I have been using an inflated kayak (Sea Eagle SE-370) for 5 summers in a row, not a single quality issue. It's well built, and very tough.
Originally, I thought kayak cart is just invented for no good reason: who can't carry a kayak by hand!
I was wrong. Whenever you want a quick in/out of the launching ramp, the cart comes in handy. It's like a second person helping you to carry a lengthy timber log especially when the it's wet and you are tired.
The vendor supplied cart (called EZ-cart) is a little bit expensive (130$) and it's non standard: It's designed to carry Sea Eagle inflated Kayak only. I want a cart/dolly to handle both inflated and regular kayaks, and of course, cheaper.
Eventually I bought a general kayak cart (Seattle Sports TurboMite) from Amazon which costs around 75$. It's designed to carry regular hard shelled kayak. If I put my SE-370 on it, it just doesn't work: the inflated soft belly will always sink into the cart bar. The kayak and the cart just stick together and won't move.
There got to be a cheap and quick fix. The key words here are "cheap & quick", no drilling, no gluing whatsoever. It turns out that my DIV works well.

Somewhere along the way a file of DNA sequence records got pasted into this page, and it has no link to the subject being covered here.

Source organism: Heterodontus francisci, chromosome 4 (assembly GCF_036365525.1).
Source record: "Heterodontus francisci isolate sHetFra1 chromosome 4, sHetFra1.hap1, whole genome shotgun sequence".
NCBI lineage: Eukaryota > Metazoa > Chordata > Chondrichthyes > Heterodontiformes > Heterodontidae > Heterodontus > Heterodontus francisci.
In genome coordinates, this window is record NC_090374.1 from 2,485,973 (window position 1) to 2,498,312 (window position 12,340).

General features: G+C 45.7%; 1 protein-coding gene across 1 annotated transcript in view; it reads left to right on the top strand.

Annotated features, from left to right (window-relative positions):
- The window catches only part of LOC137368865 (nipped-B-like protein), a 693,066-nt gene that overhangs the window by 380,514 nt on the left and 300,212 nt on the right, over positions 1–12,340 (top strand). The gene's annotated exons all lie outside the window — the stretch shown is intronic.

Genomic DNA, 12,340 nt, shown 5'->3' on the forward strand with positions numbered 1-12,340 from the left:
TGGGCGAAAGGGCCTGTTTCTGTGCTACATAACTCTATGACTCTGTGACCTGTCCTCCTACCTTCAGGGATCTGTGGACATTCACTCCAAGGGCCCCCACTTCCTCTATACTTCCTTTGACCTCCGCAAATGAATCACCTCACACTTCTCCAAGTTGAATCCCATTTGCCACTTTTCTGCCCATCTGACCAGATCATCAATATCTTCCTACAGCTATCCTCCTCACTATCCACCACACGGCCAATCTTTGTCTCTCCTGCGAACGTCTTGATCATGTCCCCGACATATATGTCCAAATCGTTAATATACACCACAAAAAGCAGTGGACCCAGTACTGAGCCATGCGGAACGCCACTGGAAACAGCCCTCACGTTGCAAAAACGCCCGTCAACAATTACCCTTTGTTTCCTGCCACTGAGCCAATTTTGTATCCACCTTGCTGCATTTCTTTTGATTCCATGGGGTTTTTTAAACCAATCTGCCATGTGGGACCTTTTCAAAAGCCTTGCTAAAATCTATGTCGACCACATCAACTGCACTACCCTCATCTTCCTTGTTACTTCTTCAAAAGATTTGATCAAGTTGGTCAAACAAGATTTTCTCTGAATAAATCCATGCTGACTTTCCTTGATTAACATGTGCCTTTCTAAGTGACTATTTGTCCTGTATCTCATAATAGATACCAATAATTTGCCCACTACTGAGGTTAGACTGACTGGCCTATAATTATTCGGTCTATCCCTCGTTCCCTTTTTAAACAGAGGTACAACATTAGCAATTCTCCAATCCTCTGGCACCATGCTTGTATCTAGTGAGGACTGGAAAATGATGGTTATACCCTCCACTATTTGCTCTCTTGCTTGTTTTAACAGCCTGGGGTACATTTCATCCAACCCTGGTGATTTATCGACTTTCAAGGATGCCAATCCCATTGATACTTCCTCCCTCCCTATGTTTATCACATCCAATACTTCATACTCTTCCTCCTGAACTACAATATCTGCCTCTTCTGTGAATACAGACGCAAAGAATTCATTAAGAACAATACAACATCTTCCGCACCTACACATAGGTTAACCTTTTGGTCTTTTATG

Here are the steps:
(1) This is the cart/dolly I bought from Amazon (Seattle Sports TurboMite)
(2) A 1.5"/40 mm PVC tube (using handsaw to cut it to be a little wider than the cart bar); One long buckled strap; Two short buckled straps. All these parts together cost around 10$ and you can get them easily from any local home hardware store (e.g. Homedepot).
(3) use the 2 short straps to tightly tie the PVC tube on the cart bar (the bar which will heavily touch the boat bottom) . Cross the long strap through the tube.
(4) Use the long strap to tightly tie the cart and boat. Do this at one end of the boat and you pull the other end of the boat when in action.
A closer look:
(5) lift and start pulling. If the weight causing the boat belly touch the ground, just lift it higher to avoid the touching.
A closer look (Click to view larger version):
(6) Result: It successfully passed the 150 meters bumpy slope (both downhill and uphill walking).
- This setup can only be pulled, can't be pushed. So if you want to "push" it, stop and do the U-turn instead.
- This setup is not a magic carpet. It can survive gradual slope no problem but can't climb a steep bumper like below (Just climbing part failed; Going down from it is just fine)
Hope this helps. Enjoy kayaking...